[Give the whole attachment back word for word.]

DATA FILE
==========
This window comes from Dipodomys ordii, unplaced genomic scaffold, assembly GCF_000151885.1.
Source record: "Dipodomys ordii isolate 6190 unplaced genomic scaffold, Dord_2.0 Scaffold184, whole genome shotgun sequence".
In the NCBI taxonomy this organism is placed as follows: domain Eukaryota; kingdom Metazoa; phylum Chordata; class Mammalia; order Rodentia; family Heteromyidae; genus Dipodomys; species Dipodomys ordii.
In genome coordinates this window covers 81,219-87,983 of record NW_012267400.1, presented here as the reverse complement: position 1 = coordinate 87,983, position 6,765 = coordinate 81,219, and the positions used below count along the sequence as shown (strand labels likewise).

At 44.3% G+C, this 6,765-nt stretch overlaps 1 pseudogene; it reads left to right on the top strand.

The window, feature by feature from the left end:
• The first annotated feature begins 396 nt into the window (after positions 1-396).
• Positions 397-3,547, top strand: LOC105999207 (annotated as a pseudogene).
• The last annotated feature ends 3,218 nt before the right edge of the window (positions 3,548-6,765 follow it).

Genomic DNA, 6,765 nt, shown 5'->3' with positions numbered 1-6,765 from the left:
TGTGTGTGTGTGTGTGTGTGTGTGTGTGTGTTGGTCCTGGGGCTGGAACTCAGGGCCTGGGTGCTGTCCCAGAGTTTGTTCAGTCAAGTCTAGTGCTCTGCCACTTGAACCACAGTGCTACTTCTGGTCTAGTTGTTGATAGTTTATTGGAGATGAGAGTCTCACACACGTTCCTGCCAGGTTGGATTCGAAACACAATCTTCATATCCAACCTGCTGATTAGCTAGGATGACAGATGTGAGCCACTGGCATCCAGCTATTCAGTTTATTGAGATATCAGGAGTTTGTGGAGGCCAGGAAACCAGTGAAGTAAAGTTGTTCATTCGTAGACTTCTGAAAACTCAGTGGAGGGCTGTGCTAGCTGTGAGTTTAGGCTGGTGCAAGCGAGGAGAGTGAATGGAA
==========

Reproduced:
This window comes from Dipodomys ordii, unplaced genomic scaffold, assembly GCF_000151885.1.
Source record: "Dipodomys ordii isolate 6190 unplaced genomic scaffold, Dord_2.0 Scaffold184, whole genome shotgun sequence".
In the NCBI taxonomy this organism is placed as follows: domain Eukaryota; kingdom Metazoa; phylum Chordata; class Mammalia; order Rodentia; family Heteromyidae; genus Dipodomys; species Dipodomys ordii.
In genome coordinates this window covers 81,219-87,983 of record NW_012267400.1, presented here as the reverse complement: position 1 = coordinate 87,983, position 6,765 = coordinate 81,219, and the positions used below count along the sequence as shown (strand labels likewise).

At 44.3% G+C, this 6,765-nt stretch overlaps 1 pseudogene; it reads left to right on the top strand.

The window, feature by feature from the left end:
• The first annotated feature begins 396 nt into the window (after positions 1-396).
• Positions 397-3,547, top strand: LOC105999207 (annotated as a pseudogene).
• The last annotated feature ends 3,218 nt before the right edge of the window (positions 3,548-6,765 follow it).

Genomic DNA, 6,765 nt, shown 5'->3' with positions numbered 1-6,765 from the left:
TGTGTGTGTGTGTGTGTGTGTGTGTGTGTGTTGGTCCTGGGGCTGGAACTCAGGGCCTGGGTGCTGTCCCAGAGTTTGTTCAGTCAAGTCTAGTGCTCTGCCACTTGAACCACAGTGCTACTTCTGGTCTAGTTGTTGATAGTTTATTGGAGATGAGAGTCTCACACACGTTCCTGCCAGGTTGGATTCGAAACACAATCTTCATATCCAACCTGCTGATTAGCTAGGATGACAGATGTGAGCCACTGGCATCCAGCTATTCAGTTTATTGAGATATCAGGAGTTTGTGGAGGCCAGGAAACCAGTGAAGTAAAGTTGTTCATTCGTAGACTTCTGAAAACTCAGTGGAGGGCTGTGCTAGCTGTGAGTTTAGGCTGGTGCAAGCGAGGAGAGTGAATGGAA